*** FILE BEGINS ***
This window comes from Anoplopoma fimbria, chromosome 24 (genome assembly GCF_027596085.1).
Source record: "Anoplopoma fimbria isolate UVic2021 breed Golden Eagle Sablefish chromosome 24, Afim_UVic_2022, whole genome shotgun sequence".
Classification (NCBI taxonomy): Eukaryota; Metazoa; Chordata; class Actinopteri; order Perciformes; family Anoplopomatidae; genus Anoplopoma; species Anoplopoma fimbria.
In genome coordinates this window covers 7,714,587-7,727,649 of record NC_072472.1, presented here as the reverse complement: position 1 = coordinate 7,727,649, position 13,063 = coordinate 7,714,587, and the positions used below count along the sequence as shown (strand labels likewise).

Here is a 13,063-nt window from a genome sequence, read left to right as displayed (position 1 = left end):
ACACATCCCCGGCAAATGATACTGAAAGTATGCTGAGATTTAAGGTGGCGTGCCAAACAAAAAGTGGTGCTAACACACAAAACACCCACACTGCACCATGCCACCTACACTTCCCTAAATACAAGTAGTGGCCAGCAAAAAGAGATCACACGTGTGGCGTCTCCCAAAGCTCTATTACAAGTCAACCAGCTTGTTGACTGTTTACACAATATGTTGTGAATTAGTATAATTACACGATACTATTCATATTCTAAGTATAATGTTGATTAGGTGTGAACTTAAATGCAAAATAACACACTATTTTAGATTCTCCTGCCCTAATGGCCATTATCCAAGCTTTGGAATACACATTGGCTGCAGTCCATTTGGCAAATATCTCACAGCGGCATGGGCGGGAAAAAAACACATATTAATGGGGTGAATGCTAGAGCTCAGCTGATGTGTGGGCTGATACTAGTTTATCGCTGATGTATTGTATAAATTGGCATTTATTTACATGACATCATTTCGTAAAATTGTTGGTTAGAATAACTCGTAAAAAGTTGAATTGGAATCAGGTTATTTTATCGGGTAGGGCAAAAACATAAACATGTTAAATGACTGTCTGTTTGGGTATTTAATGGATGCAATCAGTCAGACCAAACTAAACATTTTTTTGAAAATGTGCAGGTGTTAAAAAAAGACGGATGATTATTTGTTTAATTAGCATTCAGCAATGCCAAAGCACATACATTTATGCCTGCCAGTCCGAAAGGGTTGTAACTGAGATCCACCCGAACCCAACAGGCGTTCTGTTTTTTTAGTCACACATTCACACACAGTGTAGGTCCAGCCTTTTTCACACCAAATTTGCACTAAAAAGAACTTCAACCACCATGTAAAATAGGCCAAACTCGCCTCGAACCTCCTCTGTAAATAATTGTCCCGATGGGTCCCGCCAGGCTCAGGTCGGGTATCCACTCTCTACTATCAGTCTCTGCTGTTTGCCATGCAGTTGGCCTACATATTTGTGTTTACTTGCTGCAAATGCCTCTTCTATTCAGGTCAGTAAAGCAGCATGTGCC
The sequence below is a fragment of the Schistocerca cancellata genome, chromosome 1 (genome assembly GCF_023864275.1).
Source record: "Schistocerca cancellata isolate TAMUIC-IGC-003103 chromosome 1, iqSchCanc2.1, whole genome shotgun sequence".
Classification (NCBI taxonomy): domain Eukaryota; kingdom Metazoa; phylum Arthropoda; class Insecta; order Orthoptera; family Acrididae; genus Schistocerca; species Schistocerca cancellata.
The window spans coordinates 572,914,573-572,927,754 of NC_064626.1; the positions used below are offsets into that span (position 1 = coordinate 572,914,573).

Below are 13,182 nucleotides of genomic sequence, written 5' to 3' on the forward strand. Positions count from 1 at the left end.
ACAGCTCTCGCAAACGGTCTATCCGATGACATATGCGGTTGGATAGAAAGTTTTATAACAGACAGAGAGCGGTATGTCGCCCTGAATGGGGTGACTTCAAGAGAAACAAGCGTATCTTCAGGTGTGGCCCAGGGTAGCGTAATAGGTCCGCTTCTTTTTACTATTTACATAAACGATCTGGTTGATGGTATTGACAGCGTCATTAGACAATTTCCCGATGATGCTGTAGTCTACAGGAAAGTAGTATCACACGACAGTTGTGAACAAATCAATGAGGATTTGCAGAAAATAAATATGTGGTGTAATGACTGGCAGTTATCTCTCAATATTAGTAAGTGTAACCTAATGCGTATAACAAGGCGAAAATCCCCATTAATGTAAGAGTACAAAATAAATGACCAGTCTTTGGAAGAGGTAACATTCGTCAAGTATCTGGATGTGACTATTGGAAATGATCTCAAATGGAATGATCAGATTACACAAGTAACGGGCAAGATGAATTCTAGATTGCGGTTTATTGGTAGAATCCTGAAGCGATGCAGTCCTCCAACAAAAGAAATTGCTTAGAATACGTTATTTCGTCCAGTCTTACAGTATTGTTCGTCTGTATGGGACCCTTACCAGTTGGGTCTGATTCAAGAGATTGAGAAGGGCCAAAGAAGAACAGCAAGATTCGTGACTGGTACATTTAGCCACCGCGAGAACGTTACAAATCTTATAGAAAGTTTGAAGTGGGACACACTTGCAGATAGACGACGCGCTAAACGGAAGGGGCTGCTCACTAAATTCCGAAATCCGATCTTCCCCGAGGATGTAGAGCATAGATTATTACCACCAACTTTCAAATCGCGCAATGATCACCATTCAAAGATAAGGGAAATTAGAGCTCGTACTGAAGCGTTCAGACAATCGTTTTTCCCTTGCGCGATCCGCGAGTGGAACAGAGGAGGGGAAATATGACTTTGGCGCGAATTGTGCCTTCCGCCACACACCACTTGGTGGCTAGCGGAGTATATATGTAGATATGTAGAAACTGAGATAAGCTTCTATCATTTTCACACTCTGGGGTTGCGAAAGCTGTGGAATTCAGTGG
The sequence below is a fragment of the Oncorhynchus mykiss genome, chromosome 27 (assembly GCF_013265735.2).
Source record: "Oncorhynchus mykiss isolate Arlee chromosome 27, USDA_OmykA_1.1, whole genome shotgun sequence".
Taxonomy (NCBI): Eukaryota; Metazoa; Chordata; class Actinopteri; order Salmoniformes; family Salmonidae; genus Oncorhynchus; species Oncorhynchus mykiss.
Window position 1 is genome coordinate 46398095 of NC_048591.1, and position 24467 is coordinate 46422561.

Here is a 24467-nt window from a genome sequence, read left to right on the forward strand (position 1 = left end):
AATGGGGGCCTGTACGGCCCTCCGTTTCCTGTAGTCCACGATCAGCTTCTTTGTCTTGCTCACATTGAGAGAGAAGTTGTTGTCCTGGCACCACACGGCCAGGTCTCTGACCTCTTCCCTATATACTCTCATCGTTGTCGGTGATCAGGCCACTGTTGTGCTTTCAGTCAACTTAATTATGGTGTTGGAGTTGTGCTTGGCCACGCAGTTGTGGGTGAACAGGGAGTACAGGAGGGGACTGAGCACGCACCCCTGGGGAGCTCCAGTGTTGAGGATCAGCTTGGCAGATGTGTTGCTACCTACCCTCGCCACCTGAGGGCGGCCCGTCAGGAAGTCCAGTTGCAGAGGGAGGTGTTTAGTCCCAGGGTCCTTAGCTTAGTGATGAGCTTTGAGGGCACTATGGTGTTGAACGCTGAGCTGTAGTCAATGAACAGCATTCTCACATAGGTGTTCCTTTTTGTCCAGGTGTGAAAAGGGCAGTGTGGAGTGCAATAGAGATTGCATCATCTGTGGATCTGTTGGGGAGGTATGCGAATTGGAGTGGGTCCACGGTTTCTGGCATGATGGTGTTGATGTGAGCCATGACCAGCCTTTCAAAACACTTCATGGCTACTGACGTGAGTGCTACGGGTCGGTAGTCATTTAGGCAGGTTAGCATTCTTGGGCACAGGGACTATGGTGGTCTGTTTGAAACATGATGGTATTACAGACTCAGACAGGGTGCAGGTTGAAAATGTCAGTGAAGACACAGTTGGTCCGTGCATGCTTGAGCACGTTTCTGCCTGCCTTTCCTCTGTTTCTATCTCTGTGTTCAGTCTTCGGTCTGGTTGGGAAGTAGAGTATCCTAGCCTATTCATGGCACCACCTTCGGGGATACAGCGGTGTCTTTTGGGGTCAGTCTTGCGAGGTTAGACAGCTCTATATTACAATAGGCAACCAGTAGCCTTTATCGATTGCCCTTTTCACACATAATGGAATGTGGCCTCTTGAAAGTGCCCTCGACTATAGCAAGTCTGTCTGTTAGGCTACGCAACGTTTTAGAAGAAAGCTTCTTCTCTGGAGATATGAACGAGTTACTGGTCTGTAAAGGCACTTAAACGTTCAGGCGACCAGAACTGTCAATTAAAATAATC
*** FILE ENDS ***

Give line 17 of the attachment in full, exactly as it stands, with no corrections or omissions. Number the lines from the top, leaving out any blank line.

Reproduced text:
Here is a 24467-nt window from a genome sequence, read left to right on the forward strand (position 1 = left end):